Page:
Worn and Tired Interface
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Worn and Tired Interface • Posted: Apr 07, 2011 16:24:07Comments WelcomeVote CoolPhotoblogsPurchase a PrintShare

Things are broken, worn out, need to be fixed, possibly replaced. But with so many crises in the news these days it's easy to feel overwhelmed. Tuning out and disconnecting is one solution, and at times that may even be a wise and healthy choice for without personal health one has less ability to effect outcomes. But this is a time when human activity is having huge consequence on not only climate and environment, but on whether on not we as a species will be able to continue developing some sort of responsible advanced civilization for ourselves instead of falling back into primitive continuous tribal warfare. No, this is a time when we need to rally our mental resources and consciously select from the choices before us a set of ideas that seems to provide the most workable path forward, not only for ourselves and for those we care about, but for our entire species. The world will continue to exist in some form no matter what we do. Whether we will be able to maintain a viable place for ourselves in that world is another story. That is the problem that so vividly confronts us.

Each of us, pursuing our own best interests, has needs. Those needs draw upon the world's resources. When those resources become scarce we find our selves in competition with our fellows. The possibility for conflict arises. Somebody wins and somebody loses. That is what's known as a zero-sum game. Such games underlie almost all of human conflict and strife. And the consequence of such games is the stratification of society into "haves" and "have nots".

Capitalists take a look at that reality and think, "hey, we can make use of that dynamic." And what they do is offer the "have nots" a chance to earn a bigger share of the resources they need and want in exchange for work. As long as rewards are reliably distributed, the economy churns along smoothly and society is more or less stable. Problems for our species arise when neither capitalists nor laborers pay any attention to the consequences of their draw on resources, production of waste, or growth in population. The zero-sum game being played then is with mother nature. And though we think we may be winning for the time being, in the end mother nature is going to take our cake right back out of our hands and mouths. Scientists have been warning of those consequences for decades and neither capitalists nor laborers seem to be paying any mind. But why should they? The economy is churning along and statistics show people are continually getting richer all across the globe. But accountants have not been tallying up the losses to mother nature nor projecting what it will eventually cost us when she snatches back those losses. In fact, denial of that underlying accounting reality is ubiquitous. Witness the current budget stalemate in Washington D.C.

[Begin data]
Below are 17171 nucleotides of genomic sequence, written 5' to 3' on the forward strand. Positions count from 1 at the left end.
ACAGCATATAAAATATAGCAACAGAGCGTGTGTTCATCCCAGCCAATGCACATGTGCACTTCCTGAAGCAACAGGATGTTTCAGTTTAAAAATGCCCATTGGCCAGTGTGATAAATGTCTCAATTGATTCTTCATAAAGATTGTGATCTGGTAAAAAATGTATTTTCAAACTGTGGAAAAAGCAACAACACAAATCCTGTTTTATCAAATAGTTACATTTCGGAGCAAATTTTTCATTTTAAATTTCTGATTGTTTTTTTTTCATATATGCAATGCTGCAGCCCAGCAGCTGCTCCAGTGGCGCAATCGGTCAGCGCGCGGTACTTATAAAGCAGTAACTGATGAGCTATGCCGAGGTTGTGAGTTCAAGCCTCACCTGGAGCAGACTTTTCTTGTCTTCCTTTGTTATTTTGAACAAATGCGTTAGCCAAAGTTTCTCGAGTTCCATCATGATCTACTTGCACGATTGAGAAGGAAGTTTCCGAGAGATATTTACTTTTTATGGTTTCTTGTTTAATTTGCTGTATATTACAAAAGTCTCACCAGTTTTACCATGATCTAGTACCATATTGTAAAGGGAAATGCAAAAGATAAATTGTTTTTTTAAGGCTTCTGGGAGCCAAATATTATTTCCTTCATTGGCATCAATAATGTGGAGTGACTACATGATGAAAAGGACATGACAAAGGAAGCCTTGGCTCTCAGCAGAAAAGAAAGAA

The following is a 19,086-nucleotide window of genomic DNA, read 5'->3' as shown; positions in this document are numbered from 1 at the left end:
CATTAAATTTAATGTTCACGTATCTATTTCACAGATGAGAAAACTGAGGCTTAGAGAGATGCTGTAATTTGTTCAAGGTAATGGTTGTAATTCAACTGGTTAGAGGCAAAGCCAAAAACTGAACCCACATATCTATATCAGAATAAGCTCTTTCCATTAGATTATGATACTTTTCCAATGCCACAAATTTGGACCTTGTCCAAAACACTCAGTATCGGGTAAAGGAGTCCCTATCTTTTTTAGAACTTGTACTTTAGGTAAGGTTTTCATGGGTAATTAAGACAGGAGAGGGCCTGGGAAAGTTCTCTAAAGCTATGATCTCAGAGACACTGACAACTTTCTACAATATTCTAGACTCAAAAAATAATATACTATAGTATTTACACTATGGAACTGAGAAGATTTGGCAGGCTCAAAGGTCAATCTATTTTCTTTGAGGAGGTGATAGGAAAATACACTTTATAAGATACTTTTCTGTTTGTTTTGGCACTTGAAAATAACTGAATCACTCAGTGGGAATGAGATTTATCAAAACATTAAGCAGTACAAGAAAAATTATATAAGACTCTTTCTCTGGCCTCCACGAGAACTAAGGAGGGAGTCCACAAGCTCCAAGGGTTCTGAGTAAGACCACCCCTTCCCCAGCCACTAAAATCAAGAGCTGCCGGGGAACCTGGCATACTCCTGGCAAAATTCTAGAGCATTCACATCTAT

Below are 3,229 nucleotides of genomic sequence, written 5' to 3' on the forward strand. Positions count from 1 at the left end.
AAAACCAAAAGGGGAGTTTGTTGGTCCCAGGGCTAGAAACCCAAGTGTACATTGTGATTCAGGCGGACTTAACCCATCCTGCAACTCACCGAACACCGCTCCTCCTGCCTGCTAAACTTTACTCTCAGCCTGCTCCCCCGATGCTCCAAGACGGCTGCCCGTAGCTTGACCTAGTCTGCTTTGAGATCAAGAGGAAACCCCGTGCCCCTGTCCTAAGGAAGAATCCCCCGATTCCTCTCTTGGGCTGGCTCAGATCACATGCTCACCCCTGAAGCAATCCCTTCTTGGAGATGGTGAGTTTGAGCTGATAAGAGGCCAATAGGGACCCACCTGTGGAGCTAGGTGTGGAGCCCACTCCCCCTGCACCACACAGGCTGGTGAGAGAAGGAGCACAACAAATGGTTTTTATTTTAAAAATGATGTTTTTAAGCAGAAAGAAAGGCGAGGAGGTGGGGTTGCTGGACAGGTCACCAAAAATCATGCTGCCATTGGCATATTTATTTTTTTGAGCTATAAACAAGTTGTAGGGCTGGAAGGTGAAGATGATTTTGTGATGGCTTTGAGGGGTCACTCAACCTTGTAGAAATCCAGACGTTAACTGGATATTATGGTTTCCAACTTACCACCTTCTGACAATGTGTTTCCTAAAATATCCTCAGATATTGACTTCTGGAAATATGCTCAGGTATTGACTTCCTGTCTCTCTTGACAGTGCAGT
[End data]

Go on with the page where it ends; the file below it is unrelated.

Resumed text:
A different kind of capitalist might take a look, not at exploitable desire in the eyes of the "have nots", but at the natural productivity of our physical world and think "hey, with understanding we could milk nature's productivity and not go wanting." But doing so would take a whole different set of profit and loss equations than most capitalists are accustomed to employing. "Sustainability" is the label for that new kind of thinking. In it's simplest terms it means "take what is offered, and nothing more", not "take as much as you can get away with". The only problem is that so few of our citizens are natural capitalists, much less deep thinkers. Rather, most are no different than cows munching grass, totally preoccupied with feeding their appetites. They do not think, they do not consider long term big picture consequences. But they are exploitable. Could enlightened capitalists put the exploitable masses to work harvesting nature's resources in a sustainable manner? Could a calculation be made that suggests an optimum number for human population that does not overtax the natural productivity of our planet? And can we coax our populations toward that number by offering them an ever increasing higher quality of life fueled by curiosity, patience, knowledge, and creativity? Or, is the got-to-have-it-now zero-sum game so engrained in our unthinking genes that it will eventually irreversibly fragment and destroy us as an organized civilized species?

Thursday, April 2nd, 2009
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